“The normally disciplined congressional Republicans are now in an all-out panic in the most difficult negotiation they have faced to date with President Barack Obama. As the president holds to his bluff that he wants a big deal, a $4 trillion deficit reduction package, the Republican leadership has gone from retreat from $4 trillion to $2 trillion, then from yesterday‘s surrender position outlined by Republican Senate leader Mitch McConnell to today‘s total outright confusion about what to do or think next. They should, by now, have realized that they were tricked by the president into weeks of discussion of trillions in possible spending cuts.
O’Donnell has perfectly revealed Obama’s plans and tactics, and he has done it night after night. He has understood better than his fellow MSNBC hosts and other journalists what was really going on.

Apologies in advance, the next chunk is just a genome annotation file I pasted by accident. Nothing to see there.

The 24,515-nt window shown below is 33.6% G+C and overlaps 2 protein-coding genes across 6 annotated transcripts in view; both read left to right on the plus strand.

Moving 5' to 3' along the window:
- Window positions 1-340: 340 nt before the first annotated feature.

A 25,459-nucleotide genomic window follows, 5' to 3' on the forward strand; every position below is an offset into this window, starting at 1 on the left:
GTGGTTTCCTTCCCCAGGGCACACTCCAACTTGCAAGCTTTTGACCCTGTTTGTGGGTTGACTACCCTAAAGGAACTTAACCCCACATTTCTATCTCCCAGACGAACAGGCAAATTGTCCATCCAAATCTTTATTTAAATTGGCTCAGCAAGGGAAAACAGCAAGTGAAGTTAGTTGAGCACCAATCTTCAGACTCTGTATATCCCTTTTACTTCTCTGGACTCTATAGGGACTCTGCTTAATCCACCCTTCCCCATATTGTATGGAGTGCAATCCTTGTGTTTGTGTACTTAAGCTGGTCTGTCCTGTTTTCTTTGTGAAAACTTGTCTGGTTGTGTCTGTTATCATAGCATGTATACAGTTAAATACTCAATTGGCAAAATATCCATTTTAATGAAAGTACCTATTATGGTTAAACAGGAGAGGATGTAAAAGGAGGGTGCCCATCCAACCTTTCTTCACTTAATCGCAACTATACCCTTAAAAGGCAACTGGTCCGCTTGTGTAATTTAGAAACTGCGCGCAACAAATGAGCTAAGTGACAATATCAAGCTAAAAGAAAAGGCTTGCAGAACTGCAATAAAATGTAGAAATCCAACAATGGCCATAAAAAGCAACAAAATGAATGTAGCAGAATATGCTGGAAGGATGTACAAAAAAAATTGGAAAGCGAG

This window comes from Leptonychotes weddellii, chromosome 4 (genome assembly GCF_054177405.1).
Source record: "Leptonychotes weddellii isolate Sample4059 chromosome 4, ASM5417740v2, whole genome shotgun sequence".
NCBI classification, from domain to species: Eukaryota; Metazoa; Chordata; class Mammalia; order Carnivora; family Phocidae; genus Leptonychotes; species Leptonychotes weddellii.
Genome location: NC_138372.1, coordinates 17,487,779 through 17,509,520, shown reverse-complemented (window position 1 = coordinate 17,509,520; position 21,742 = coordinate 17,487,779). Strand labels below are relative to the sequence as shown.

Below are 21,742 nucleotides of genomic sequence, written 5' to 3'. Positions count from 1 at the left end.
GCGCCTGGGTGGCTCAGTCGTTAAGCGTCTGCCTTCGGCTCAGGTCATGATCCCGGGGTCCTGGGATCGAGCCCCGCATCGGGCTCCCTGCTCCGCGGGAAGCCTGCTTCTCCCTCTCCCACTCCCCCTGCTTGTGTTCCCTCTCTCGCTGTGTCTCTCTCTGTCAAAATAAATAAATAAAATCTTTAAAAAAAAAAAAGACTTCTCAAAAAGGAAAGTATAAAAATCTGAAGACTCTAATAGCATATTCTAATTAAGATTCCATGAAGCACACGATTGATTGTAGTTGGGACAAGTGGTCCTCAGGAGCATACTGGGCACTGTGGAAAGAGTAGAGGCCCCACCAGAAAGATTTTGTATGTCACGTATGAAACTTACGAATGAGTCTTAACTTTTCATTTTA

The House Republicans were harshly criticized for having taken a day to vote on Cut, Cap & Balance, which was said to be symbolic and something they knew couldn’t become law. The same is being said of their attempt to craft a compromise bill, but as of Thursday night (July 28th), they weren’t able to muster quite enough votes. But the Senate Democrats, who are in the majority, and Obama, have put nothing forth, certainly nothing in writing, or conceptually, that could pass the House. So are they being symbolic and wasting our time too, or is that charge only reserved for Republicans? Why the double standard? Because the media believe they can help force the Republicans into a situation in which they betray their commitment to the people who put them in office, while Obama won’t have to make any cuts, and we can move on to getting him reelected in 2012, thus satisfying their political agenda.